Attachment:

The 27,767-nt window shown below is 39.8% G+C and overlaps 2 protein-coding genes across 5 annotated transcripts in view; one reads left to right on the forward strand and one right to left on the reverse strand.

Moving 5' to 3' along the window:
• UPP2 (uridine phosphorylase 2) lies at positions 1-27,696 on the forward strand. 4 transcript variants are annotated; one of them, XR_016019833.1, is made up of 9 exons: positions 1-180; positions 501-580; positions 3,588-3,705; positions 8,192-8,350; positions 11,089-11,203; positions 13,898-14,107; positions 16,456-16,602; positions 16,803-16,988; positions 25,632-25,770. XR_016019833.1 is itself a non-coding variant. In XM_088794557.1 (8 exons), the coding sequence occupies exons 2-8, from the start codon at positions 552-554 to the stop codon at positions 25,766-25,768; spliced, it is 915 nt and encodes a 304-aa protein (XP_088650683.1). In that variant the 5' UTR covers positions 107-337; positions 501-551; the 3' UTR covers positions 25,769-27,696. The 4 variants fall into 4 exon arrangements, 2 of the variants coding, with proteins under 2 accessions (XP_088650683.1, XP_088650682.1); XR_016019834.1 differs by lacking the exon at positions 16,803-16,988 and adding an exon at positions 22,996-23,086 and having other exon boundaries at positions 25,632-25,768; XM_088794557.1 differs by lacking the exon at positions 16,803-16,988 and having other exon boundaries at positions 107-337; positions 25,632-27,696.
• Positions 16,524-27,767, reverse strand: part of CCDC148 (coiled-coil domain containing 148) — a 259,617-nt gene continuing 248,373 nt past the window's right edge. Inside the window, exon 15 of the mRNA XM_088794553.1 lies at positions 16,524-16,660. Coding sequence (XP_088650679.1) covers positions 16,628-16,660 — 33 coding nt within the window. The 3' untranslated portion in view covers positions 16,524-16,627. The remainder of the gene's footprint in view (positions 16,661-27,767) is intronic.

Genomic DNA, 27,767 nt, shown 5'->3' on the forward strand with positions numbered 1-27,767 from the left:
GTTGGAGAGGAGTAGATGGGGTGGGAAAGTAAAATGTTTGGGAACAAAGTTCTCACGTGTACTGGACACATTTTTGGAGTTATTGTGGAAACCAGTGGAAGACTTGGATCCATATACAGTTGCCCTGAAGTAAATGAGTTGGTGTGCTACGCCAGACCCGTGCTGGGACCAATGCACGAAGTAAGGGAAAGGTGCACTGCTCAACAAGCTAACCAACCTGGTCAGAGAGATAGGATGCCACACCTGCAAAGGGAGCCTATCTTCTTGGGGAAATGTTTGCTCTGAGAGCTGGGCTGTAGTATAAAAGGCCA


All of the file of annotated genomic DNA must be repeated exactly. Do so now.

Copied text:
The 27,767-nt window shown below is 39.8% G+C and overlaps 2 protein-coding genes across 5 annotated transcripts in view; one reads left to right on the forward strand and one right to left on the reverse strand.

Moving 5' to 3' along the window:
• UPP2 (uridine phosphorylase 2) lies at positions 1-27,696 on the forward strand. 4 transcript variants are annotated; one of them, XR_016019833.1, is made up of 9 exons: positions 1-180; positions 501-580; positions 3,588-3,705; positions 8,192-8,350; positions 11,089-11,203; positions 13,898-14,107; positions 16,456-16,602; positions 16,803-16,988; positions 25,632-25,770. XR_016019833.1 is itself a non-coding variant. In XM_088794557.1 (8 exons), the coding sequence occupies exons 2-8, from the start codon at positions 552-554 to the stop codon at positions 25,766-25,768; spliced, it is 915 nt and encodes a 304-aa protein (XP_088650683.1). In that variant the 5' UTR covers positions 107-337; positions 501-551; the 3' UTR covers positions 25,769-27,696. The 4 variants fall into 4 exon arrangements, 2 of the variants coding, with proteins under 2 accessions (XP_088650683.1, XP_088650682.1); XR_016019834.1 differs by lacking the exon at positions 16,803-16,988 and adding an exon at positions 22,996-23,086 and having other exon boundaries at positions 25,632-25,768; XM_088794557.1 differs by lacking the exon at positions 16,803-16,988 and having other exon boundaries at positions 107-337; positions 25,632-27,696.
• Positions 16,524-27,767, reverse strand: part of CCDC148 (coiled-coil domain containing 148) — a 259,617-nt gene continuing 248,373 nt past the window's right edge. Inside the window, exon 15 of the mRNA XM_088794553.1 lies at positions 16,524-16,660. Coding sequence (XP_088650679.1) covers positions 16,628-16,660 — 33 coding nt within the window. The 3' untranslated portion in view covers positions 16,524-16,627. The remainder of the gene's footprint in view (positions 16,661-27,767) is intronic.

Genomic DNA, 27,767 nt, shown 5'->3' on the forward strand with positions numbered 1-27,767 from the left:
GTTGGAGAGGAGTAGATGGGGTGGGAAAGTAAAATGTTTGGGAACAAAGTTCTCACGTGTACTGGACACATTTTTGGAGTTATTGTGGAAACCAGTGGAAGACTTGGATCCATATACAGTTGCCCTGAAGTAAATGAGTTGGTGTGCTACGCCAGACCCGTGCTGGGACCAATGCACGAAGTAAGGGAAAGGTGCACTGCTCAACAAGCTAACCAACCTGGTCAGAGAGATAGGATGCCACACCTGCAAAGGGAGCCTATCTTCTTGGGGAAATGTTTGCTCTGAGAGCTGGGCTGTAGTATAAAAGGCCA